My favorite book. A quirky novel with a number of surprises. Incidentally, I helped host Myla Goldberg at a book event and thought she was delightful.
LibraryThing member hemingwayok
The story is heartbreaking and magnificent! It is about finding wholeness and a personal sense of being. I could absolutely relate to each one of the characters. By the book's end, I was left wondering what was next for this poor, broken family. Will Eliza be able to save them all? I guess the
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point is that to save, we must sacrifice a piece of ourselves. By losing the Bee, Eliza aids in the breakdown of the empty search for truth each member of her family is on.
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LibraryThing member magst
This was not an easy read for me, and I would not suggest it to those looking for a beach read or brain candy. This is a book that takes all your concentration, and one you will not want to put down.
LibraryThing member kaulsu
A book describing in exquisitely painful detail the pressures families put on its members, generation to generation. The answer to the labyrinth is never a simple one nor is it one most can receive from their parents. But in rare cases, sometimes the children unlock the key for themselves.
LibraryThing member Brianna_H
This is one of my favorite books. There is something magical about this story. Reading it brought back feelings of what it was like to be a child again. It is also a great book to read if you love books and language.
LibraryThing member allysther
I can not imagine this as a movie. Way too many thoughts/feelings/actions, and a huge span of time.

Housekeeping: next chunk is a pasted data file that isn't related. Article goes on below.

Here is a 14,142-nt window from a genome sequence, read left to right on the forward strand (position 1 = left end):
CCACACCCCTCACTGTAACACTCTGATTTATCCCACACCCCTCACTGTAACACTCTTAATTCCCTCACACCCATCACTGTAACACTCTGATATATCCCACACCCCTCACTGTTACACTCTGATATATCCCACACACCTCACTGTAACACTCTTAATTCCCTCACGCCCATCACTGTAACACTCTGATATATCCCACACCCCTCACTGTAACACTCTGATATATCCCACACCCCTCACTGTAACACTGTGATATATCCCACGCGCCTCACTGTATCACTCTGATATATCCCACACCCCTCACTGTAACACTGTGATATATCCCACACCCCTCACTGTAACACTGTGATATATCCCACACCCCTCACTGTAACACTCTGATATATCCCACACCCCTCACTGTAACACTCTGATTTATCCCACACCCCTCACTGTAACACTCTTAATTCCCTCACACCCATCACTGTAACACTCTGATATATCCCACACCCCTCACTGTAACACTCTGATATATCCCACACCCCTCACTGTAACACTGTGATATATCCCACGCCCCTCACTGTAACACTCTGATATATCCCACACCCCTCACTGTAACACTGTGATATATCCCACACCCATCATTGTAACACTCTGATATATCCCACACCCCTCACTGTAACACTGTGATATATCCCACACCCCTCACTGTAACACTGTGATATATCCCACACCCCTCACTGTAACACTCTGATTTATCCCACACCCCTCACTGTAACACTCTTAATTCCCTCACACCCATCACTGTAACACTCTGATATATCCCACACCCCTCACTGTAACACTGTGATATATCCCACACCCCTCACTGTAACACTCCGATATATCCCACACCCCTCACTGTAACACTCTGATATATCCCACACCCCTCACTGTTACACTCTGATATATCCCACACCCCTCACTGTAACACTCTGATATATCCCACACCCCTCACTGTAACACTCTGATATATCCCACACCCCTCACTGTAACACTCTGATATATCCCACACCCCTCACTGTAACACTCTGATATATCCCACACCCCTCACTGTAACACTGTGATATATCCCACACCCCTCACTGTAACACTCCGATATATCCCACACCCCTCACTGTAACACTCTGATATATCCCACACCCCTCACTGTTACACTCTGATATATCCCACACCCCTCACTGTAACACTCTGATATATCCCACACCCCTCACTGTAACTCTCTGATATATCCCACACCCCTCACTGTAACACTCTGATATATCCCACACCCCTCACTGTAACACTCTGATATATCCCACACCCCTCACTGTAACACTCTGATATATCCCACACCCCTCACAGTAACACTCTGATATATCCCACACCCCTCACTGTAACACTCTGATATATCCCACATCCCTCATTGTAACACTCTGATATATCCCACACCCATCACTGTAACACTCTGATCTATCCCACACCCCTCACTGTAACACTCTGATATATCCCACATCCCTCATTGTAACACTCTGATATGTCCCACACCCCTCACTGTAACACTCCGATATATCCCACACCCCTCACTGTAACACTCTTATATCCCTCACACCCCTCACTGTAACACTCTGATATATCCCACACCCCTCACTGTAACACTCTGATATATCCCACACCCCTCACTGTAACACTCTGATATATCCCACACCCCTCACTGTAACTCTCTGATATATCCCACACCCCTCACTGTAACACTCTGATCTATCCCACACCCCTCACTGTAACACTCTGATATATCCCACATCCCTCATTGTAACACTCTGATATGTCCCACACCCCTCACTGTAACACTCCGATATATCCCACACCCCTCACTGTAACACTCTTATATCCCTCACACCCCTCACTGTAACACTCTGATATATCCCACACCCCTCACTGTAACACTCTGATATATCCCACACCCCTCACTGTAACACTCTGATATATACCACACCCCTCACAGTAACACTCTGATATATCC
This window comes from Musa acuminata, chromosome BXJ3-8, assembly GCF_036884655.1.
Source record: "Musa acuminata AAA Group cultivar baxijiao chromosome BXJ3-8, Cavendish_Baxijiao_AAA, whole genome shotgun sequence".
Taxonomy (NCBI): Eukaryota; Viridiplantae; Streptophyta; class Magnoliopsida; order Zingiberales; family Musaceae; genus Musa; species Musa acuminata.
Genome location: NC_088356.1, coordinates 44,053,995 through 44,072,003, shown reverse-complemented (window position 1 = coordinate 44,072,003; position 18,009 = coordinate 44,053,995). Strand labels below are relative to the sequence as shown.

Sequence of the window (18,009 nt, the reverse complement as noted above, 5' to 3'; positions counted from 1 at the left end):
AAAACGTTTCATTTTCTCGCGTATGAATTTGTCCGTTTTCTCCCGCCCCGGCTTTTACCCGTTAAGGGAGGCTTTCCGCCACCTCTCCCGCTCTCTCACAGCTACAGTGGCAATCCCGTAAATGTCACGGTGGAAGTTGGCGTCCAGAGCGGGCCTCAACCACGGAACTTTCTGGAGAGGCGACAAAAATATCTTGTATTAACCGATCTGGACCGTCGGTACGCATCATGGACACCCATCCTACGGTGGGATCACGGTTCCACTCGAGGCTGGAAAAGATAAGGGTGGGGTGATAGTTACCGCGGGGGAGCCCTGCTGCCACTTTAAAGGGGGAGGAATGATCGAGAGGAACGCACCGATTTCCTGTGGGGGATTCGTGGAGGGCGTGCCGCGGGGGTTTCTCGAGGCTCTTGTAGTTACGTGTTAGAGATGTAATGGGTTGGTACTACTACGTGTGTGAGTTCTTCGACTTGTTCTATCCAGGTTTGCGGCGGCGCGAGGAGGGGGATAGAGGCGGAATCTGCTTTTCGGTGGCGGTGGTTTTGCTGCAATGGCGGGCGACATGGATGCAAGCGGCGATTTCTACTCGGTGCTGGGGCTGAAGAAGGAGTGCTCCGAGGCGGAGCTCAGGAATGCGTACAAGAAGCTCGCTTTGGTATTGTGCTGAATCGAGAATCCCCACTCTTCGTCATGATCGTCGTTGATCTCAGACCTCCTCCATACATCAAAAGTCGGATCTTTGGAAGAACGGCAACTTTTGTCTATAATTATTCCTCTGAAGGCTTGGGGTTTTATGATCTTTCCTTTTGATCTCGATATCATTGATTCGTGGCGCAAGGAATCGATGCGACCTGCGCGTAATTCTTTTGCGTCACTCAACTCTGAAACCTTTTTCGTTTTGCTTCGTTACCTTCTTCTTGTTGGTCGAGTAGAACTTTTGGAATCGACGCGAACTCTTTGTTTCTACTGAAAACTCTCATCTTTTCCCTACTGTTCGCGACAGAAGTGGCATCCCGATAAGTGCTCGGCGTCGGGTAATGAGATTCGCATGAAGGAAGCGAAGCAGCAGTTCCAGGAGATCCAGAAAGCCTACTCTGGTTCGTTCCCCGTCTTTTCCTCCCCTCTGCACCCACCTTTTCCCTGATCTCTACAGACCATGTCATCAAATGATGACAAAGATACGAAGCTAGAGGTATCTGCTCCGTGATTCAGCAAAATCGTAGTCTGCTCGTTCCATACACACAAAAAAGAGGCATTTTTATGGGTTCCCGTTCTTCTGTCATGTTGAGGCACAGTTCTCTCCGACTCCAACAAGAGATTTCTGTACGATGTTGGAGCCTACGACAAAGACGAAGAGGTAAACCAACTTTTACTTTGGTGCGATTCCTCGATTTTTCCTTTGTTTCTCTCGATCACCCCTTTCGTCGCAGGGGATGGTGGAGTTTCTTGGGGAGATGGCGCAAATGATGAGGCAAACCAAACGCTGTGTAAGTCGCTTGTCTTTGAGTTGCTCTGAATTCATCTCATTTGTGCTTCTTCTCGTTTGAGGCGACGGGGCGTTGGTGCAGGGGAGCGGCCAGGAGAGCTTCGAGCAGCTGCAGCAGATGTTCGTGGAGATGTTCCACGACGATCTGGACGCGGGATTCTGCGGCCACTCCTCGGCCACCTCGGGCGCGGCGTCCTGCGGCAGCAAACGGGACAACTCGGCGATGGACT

I enjoyed the book, and was pleased with the writing style. Tension between the family members built nicely, and the ending was more than I expected.
LibraryThing member thinkpinkDana
Of Myla Goldberg's style I can merely say "Brilliant" and "Beautiful." Ms. Goldberg takes something as mundane and dry as spelling and makes it into a work of art. It becomes an internal symphony of the soul when seen through the eyes of Eliza:

"When Eliza studies, she travels through space and
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time. In COUCOUS she can sense desert and sand smoothed stone. In CYPRESS, she tastes salt and wind. She visits Africa, Greece, and France. Each word has a story; a Viking birth, a journey across the sea, the exchange from mouth to mouth, from border to border until aepli is appel is APPLE crisp and sweet on Eliza's tongue. When it is night and their studying is complete, these are the words she rides into sleep. The voice of the dictionary is the voice of her dreams"

But apart from the story of Eliza and her gift is the story of her family. While I am not one to desire a rainbows and sunshine ending, I had hoped to see some chance of redemption for the members of Eliza's family. However the end of the story leaves the reader with no more hope that any member of the family, with the exception of Eliza, has become less self absorbed than they were in the beginning.